Now and again she will stand in front of a construction site and just watch as a new building is being put up. She could stand there for hours just watching but usually she has to rush back from lunch before she is late for work. She doesn’t hate her job, there are actually a lot of moments in which she enjoys it. Yet in those moments in which she becomes really frustrated with her job she wonders why she is even still there. She wonders just what happened to her dream.

What did happen to her dream? Janice became too comfortable.

When things don’t always work as we would hope we come up with a Plan B. In this case Janice got a job so she could pay her bills. That job became her security blanket. She was able to pay her bills, save money, and go on vacations; all basic things we would all like to do. Of course she would take a nice promotion. Of course she would work overtime to get a little more christmas money in her pocket and that nice bonus. Why wouldn’t she? It was the easier thing to do.

But the thing is, the more she stayed in that job, the harder it would be to switch to her dream.  That job had created a nice groove in her life and climbing out would be hard, it would be terrifying. It would take away the sureness of her next paycheck. It could cost her everything.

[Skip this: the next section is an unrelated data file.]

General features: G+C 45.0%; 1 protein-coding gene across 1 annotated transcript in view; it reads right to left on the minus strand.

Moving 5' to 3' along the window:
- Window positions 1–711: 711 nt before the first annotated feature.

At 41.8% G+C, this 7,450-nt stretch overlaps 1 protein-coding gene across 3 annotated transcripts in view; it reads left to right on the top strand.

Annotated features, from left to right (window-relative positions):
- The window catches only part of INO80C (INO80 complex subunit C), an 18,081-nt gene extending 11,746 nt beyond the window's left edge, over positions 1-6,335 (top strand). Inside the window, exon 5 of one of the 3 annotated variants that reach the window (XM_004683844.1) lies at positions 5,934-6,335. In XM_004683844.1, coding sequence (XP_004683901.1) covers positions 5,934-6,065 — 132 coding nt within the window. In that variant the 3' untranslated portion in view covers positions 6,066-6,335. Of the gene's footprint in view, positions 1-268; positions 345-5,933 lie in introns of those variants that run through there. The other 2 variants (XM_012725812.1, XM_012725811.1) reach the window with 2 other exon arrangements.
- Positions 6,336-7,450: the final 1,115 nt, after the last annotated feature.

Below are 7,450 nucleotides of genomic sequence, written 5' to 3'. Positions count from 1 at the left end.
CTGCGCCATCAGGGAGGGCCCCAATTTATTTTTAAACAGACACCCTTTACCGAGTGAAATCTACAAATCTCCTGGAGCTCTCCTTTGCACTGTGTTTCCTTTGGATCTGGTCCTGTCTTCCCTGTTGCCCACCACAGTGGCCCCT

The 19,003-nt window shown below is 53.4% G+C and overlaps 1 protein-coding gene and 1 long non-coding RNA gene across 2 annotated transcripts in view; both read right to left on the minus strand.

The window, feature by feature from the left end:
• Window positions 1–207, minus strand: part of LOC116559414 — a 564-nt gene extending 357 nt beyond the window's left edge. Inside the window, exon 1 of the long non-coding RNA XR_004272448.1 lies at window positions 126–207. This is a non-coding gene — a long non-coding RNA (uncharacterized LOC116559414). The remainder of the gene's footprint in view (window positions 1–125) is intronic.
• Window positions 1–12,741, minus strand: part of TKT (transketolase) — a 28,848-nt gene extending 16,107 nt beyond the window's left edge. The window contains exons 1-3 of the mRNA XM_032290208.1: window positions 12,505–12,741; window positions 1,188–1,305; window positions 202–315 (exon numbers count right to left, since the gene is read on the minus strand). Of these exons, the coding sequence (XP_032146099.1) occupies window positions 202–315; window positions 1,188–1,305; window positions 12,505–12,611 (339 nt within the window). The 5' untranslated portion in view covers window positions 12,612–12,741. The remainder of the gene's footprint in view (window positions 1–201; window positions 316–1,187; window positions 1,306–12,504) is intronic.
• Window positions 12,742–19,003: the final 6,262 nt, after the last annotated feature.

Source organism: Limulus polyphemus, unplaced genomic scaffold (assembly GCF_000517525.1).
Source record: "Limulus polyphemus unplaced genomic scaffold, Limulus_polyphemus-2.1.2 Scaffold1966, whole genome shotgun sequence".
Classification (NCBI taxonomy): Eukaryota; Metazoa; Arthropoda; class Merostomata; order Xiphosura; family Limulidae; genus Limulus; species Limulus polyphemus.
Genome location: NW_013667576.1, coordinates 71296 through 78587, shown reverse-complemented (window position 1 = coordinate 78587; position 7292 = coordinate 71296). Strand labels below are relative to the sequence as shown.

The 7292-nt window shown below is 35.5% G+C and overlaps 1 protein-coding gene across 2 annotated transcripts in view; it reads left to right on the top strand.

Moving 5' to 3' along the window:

Why is it that we only welcome change or push for it when we are in discomfort?

Following the normal grind is easier, it’s comfortable because it is what we know. Following your dream is hard, painful, and sometimes feels like you are being torn apart from the inside out. There are moments in which I am building my dream in which I just want to put everything on pause and internet binge for the next five hours. I’ll even suddenly create a busy lifestyle of going out just to avoid doing what i know I should be doing. That is until my introvert spirit begs for rest.

I’m uncomfortable all the time but that is a good thing because the moment I become comfortable is the moment I stop growing, the moment I stop pursuing. Let’s go back to Janice.

Janice has decided to stop being comfortable. Although she is exhausted after work she pushes herself to stay upright and apply for jobs. While she waits to hear back she continues to work on sketches and 3D renderings of buildings. She stops at that construction site again but this time she makes friends with the contractors and GM.

And at work she says no to those overtime shifts and a promotion that will require her to take on more hours. It’s hard because she knows that it is good money she turned down but she knows that her dream will require sacrifice and if she is really going to make this work than she can’t be putting her time into other things. She knows these next few months are going to be hard but in the end it will be worth it.

My Three Day Juice Cleanse

Standard

So I decided to do a 3-day cleanse in hopes of flushing out all the dairy in my system. I’m lactose intolerant and for a long time I had been ignoring that fact and taking lactose pills to help. The only thing is they didn’t really help and the dairy effects were only muted not stopped.